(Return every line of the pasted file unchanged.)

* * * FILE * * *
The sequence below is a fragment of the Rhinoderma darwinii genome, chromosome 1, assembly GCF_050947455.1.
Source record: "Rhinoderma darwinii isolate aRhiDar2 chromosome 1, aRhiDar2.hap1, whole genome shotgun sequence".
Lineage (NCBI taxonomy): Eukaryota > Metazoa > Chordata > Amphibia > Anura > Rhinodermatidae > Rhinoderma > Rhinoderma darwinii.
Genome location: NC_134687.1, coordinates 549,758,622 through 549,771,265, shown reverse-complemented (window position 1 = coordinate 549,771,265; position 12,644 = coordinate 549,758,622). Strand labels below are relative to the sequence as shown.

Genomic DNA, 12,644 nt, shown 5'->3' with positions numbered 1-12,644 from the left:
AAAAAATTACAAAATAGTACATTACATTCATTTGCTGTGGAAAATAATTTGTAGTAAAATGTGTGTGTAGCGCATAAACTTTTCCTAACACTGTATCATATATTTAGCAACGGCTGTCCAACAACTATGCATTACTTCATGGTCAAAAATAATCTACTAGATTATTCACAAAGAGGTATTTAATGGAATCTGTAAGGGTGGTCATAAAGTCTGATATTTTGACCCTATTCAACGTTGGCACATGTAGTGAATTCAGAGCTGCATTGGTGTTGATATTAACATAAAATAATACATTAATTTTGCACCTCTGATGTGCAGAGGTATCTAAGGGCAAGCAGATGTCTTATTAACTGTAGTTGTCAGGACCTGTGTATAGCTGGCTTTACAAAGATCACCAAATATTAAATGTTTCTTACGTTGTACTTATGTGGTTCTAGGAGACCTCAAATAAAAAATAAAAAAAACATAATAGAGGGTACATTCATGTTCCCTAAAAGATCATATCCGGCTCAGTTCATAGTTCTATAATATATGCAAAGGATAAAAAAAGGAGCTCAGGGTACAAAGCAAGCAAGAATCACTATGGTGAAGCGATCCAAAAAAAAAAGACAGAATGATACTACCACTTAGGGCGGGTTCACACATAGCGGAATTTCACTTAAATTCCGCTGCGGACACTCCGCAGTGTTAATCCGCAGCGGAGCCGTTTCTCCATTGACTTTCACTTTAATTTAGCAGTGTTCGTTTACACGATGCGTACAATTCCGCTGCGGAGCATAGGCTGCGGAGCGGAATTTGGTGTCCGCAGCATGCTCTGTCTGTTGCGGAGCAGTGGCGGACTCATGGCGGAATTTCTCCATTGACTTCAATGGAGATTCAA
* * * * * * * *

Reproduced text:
The sequence below is a fragment of the Rhinoderma darwinii genome, chromosome 1, assembly GCF_050947455.1.
Source record: "Rhinoderma darwinii isolate aRhiDar2 chromosome 1, aRhiDar2.hap1, whole genome shotgun sequence".
Lineage (NCBI taxonomy): Eukaryota > Metazoa > Chordata > Amphibia > Anura > Rhinodermatidae > Rhinoderma > Rhinoderma darwinii.
Genome location: NC_134687.1, coordinates 549,758,622 through 549,771,265, shown reverse-complemented (window position 1 = coordinate 549,771,265; position 12,644 = coordinate 549,758,622). Strand labels below are relative to the sequence as shown.

Genomic DNA, 12,644 nt, shown 5'->3' with positions numbered 1-12,644 from the left:
AAAAAATTACAAAATAGTACATTACATTCATTTGCTGTGGAAAATAATTTGTAGTAAAATGTGTGTGTAGCGCATAAACTTTTCCTAACACTGTATCATATATTTAGCAACGGCTGTCCAACAACTATGCATTACTTCATGGTCAAAAATAATCTACTAGATTATTCACAAAGAGGTATTTAATGGAATCTGTAAGGGTGGTCATAAAGTCTGATATTTTGACCCTATTCAACGTTGGCACATGTAGTGAATTCAGAGCTGCATTGGTGTTGATATTAACATAAAATAATACATTAATTTTGCACCTCTGATGTGCAGAGGTATCTAAGGGCAAGCAGATGTCTTATTAACTGTAGTTGTCAGGACCTGTGTATAGCTGGCTTTACAAAGATCACCAAATATTAAATGTTTCTTACGTTGTACTTATGTGGTTCTAGGAGACCTCAAATAAAAAATAAAAAAAACATAATAGAGGGTACATTCATGTTCCCTAAAAGATCATATCCGGCTCAGTTCATAGTTCTATAATATATGCAAAGGATAAAAAAAGGAGCTCAGGGTACAAAGCAAGCAAGAATCACTATGGTGAAGCGATCCAAAAAAAAAAGACAGAATGATACTACCACTTAGGGCGGGTTCACACATAGCGGAATTTCACTTAAATTCCGCTGCGGACACTCCGCAGTGTTAATCCGCAGCGGAGCCGTTTCTCCATTGACTTTCACTTTAATTTAGCAGTGTTCGTTTACACGATGCGTACAATTCCGCTGCGGAGCATAGGCTGCGGAGCGGAATTTGGTGTCCGCAGCATGCTCTGTCTGTTGCGGAGCAGTGGCGGACTCATGGCGGAATTTCTCCATTGACTTCAATGGAGATTCAA